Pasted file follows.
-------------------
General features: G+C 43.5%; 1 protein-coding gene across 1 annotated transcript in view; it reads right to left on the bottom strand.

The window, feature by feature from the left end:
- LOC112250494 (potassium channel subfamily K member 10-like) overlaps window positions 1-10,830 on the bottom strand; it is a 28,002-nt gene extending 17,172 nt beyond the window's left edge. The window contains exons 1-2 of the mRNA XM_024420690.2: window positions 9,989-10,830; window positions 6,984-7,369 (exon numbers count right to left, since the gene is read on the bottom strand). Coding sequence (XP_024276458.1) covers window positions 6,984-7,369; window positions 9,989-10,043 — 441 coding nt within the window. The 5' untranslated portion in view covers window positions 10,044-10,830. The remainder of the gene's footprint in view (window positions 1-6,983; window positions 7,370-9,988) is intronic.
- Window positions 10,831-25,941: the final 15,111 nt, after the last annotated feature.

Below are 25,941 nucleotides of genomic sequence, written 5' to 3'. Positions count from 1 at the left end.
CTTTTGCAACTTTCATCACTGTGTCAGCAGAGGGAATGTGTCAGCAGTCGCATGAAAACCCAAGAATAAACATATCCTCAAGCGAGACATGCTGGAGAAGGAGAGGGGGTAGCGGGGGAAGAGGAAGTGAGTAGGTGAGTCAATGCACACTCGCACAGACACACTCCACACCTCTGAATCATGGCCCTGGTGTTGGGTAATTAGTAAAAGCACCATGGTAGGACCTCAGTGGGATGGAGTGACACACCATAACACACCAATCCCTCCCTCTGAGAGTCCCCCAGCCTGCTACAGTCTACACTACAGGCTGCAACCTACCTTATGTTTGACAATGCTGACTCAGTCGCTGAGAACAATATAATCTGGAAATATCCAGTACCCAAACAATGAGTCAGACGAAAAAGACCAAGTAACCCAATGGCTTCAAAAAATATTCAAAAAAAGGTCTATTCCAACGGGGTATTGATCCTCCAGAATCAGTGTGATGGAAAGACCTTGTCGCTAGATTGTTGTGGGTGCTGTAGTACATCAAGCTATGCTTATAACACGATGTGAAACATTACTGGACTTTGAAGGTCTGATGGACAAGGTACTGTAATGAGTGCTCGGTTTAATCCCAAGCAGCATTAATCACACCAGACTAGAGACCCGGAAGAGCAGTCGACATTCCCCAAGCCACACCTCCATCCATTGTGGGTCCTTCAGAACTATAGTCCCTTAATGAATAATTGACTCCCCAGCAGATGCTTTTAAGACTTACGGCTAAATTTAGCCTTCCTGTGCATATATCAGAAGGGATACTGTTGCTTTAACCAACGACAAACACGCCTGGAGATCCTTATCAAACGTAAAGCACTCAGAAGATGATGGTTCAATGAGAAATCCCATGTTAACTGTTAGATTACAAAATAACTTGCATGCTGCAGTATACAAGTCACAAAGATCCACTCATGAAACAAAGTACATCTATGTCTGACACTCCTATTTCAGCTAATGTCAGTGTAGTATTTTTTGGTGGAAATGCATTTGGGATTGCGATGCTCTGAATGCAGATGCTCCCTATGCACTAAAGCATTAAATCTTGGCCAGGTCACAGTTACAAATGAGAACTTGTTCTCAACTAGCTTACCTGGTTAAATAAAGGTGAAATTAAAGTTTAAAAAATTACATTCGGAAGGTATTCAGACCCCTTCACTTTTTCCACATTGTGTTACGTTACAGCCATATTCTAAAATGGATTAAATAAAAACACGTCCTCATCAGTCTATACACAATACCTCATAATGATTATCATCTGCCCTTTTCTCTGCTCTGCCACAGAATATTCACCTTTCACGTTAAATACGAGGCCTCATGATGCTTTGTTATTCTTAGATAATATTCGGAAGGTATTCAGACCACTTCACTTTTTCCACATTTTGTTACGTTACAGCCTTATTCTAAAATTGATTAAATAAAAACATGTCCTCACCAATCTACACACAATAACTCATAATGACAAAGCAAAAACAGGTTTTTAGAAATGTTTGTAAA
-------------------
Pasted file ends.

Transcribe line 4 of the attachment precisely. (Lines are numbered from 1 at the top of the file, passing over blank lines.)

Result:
- Window positions 10,831-25,941: the final 15,111 nt, after the last annotated feature.